Figure 2. Age- and sex-adjusted prevalence of health-related quality of life by chronic obstructive pulmonary disease (COPD) status, South Carolina, 2011. [A tabular version of this figure is also available.]
HRQOL was also examined among respondents with a history of MI and those with a self-reported diagnosis of CKD and compared with HRQOL in the COPD study population. The odds of reporting fair or poor general health status was increased among those with self-reported COPD (AOR, 3.97; 95% CI, 3.14–5.03) and among those with a history of MI (AOR, 4.81; 95% CI, 3.54–6.56) and those with a self-reported diagnosis of CKD (AOR, 6.22; 95% CI, 4.16–9.31), when respondents with these diseases were compared with those without these diseases.
The odds of reporting 14 or more physically unhealthy days within the previous 30 days among those with self-reported COPD (AOR, 2.10; 95% CI, 1.57–2.81) were similar to those with a self-reported diagnosis of CKD (AOR, 2.15; 95% CI, 1.23–3.77) but higher than those with a history of MI (AOR, 1.50; 95% CI, 1.02–2.21), when respondents with these diseases were compared with those without these diseases. In terms of mental health, self-reported diagnosis of COPD was associated with significantly higher odds of reporting 14 or more mentally unhealthy days within the previous 30 days (AOR, 1.72; 95% CI, 1.21–2.43), but not self-reported history of MI (AOR, 1.14; 95% CI, 0.71–1.83) or self-reported diagnosis of CKD (AOR, 1.70; 95% CI, 0.93–3.61). The odds of reporting 14 or more days of activity limitation within the previous 30 days for those with self-reported COPD (AOR, 2.22; 95% CI, 1.53–3.22) was similar to the odds for those with a self-reported diagnosis of CKD (AOR, 2.47; 95% CI, 1.22–5.01); however, reporting a history of MI was not associated with activity limitation (AOR, 1.41; 95% CI, 0.86–2.33).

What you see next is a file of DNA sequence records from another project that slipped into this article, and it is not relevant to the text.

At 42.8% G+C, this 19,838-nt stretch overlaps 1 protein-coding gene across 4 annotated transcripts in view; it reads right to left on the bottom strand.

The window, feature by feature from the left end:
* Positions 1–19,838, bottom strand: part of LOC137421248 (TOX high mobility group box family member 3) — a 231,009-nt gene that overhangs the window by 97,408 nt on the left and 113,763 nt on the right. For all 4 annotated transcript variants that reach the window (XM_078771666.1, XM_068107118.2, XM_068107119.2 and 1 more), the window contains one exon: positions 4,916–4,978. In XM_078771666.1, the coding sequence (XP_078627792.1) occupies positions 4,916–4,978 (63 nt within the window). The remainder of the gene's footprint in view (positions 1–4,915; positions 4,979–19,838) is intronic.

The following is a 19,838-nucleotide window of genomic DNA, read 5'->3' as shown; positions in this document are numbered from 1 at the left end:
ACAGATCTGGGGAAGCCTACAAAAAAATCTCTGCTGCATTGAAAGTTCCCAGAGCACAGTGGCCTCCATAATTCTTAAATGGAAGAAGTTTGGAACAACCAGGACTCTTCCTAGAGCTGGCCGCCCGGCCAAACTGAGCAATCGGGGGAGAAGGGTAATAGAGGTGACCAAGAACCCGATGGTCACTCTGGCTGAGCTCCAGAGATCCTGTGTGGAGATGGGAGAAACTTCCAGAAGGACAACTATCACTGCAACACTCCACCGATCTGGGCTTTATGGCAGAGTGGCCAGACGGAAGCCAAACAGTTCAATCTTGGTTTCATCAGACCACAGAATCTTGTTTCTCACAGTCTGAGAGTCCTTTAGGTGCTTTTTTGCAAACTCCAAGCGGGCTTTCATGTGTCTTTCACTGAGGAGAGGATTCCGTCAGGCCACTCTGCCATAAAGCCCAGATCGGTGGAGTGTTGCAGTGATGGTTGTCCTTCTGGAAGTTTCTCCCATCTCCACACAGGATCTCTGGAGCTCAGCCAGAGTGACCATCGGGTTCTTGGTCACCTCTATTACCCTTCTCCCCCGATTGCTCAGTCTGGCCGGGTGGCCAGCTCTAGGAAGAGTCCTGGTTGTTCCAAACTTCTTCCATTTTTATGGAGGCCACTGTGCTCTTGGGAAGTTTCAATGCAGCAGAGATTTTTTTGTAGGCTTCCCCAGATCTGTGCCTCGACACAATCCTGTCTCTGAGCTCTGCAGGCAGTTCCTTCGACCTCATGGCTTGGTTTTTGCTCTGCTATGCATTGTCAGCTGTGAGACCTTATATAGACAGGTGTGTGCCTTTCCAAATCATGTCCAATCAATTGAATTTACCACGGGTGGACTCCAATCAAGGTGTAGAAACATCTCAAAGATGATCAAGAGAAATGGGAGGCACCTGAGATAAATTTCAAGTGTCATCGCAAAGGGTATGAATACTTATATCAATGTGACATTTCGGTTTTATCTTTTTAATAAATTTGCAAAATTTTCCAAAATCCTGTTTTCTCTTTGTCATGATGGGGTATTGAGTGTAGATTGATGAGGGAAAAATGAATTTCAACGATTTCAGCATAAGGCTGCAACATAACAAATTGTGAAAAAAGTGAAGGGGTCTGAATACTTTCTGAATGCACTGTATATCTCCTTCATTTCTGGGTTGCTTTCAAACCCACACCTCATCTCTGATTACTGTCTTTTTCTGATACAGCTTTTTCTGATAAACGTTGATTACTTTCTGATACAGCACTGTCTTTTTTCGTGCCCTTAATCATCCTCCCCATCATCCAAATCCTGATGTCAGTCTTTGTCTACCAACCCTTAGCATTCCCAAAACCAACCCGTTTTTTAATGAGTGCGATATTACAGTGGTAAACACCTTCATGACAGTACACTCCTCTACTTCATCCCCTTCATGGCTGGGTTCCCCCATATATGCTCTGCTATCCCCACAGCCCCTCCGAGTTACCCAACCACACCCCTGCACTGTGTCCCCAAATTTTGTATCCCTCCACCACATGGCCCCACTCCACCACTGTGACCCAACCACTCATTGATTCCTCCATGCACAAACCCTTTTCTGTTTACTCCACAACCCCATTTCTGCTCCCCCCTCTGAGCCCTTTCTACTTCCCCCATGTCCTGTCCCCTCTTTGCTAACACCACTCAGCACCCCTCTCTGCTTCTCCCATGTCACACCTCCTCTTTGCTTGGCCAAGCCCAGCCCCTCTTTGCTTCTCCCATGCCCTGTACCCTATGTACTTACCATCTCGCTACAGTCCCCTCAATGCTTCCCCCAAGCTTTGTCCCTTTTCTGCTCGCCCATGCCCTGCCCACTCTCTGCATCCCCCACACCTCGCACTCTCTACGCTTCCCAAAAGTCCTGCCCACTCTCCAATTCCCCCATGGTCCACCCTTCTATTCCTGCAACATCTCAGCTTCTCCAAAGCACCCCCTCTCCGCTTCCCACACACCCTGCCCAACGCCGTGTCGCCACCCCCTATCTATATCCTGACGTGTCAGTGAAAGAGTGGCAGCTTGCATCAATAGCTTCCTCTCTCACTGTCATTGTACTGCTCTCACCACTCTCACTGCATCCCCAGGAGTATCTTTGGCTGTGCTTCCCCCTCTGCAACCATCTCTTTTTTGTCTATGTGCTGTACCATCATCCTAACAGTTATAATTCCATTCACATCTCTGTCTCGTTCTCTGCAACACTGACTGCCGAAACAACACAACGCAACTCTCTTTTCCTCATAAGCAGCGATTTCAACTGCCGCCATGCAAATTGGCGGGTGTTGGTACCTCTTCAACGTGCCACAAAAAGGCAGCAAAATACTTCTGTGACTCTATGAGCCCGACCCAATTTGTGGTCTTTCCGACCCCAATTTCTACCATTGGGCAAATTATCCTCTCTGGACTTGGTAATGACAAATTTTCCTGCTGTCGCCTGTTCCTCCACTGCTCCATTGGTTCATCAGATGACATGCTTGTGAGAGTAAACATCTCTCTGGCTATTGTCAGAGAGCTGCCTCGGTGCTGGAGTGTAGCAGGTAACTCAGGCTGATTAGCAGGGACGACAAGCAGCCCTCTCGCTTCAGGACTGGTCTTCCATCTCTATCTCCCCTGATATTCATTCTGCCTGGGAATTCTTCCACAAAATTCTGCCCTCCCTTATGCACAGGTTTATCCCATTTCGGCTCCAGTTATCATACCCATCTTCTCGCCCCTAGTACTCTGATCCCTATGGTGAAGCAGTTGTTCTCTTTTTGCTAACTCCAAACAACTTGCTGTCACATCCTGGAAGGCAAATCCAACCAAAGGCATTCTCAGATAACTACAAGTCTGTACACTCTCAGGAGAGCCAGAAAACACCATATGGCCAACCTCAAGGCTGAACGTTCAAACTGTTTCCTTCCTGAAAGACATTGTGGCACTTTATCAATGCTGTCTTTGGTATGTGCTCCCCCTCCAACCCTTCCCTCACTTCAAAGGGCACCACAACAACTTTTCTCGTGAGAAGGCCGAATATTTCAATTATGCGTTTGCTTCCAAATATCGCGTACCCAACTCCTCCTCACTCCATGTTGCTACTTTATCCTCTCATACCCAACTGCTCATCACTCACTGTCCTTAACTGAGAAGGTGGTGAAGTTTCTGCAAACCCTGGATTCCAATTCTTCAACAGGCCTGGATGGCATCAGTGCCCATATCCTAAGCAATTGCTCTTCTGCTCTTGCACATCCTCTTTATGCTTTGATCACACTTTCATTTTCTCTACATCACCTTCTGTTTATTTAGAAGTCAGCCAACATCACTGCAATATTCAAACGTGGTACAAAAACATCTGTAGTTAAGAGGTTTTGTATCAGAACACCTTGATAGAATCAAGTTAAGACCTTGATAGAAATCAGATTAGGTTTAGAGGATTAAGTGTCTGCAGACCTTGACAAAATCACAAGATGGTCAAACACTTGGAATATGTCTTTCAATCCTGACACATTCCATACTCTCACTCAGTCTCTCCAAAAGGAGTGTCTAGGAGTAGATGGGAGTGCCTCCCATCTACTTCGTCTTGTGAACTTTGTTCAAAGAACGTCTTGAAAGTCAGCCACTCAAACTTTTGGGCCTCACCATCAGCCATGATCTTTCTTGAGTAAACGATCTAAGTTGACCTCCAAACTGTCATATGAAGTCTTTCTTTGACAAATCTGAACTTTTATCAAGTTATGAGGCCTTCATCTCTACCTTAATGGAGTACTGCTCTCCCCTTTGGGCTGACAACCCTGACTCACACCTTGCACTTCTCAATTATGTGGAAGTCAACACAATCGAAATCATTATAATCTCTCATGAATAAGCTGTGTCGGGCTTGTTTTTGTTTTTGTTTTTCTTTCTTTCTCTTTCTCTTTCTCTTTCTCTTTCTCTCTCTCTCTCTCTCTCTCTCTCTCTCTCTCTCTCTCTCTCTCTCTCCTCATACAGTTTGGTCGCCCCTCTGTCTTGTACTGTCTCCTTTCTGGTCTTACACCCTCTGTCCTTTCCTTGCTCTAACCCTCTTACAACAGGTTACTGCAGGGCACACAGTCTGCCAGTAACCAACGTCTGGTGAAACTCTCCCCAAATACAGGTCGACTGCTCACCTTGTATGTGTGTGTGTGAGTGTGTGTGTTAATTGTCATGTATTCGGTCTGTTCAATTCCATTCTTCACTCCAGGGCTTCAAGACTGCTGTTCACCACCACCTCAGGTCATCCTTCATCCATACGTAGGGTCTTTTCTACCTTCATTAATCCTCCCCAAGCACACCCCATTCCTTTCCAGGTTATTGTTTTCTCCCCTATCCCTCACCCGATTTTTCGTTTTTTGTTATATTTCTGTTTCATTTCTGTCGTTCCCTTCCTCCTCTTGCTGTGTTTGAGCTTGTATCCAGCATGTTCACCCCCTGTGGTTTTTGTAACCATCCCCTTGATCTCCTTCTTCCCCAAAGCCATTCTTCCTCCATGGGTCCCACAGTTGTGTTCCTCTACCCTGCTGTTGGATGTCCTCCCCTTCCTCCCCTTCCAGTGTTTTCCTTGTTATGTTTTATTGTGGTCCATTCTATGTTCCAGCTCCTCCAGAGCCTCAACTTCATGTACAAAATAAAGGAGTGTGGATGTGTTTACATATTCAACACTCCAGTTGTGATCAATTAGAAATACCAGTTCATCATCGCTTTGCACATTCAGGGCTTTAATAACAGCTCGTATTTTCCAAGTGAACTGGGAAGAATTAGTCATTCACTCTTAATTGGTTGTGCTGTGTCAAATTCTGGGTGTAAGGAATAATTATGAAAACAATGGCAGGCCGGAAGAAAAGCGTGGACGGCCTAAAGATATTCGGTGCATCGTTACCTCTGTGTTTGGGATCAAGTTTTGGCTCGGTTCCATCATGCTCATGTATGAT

COPD is a growing, but often neglected public health problem. In 2010, a CDC workgroup embarked on a comprehensive evaluation of the state of knowledge on COPD. This process led to identification of several public health gaps, including limited public awareness of COPD prevalence and outcomes such as hospitalization rates, HRQOL, and mortality (19). This CDC workgroup identified COPD as an unmet public health need and proposed 4 primary goals to help meet this need, 1 of which is to increase public health research on COPD and prevention strategies (19). To help meet this goal, we investigated the prevalence of COPD across various population subgroups in South Carolina and examined associations between COPD and HRQOL. We observed a high prevalence of self-reported diagnoses of COPD in South Carolina with significant sociodemographic variations. Adults with self-reported COPD were more likely to report unfavorable HRQOL compared with those without COPD. The odds of a COPD patient reporting a fair or poor general health status were comparable with the odds of a person with a history of MI or a diagnosis of CKD. However, only a self-reported diagnosis of COPD was associated with poorer mental health in this study population.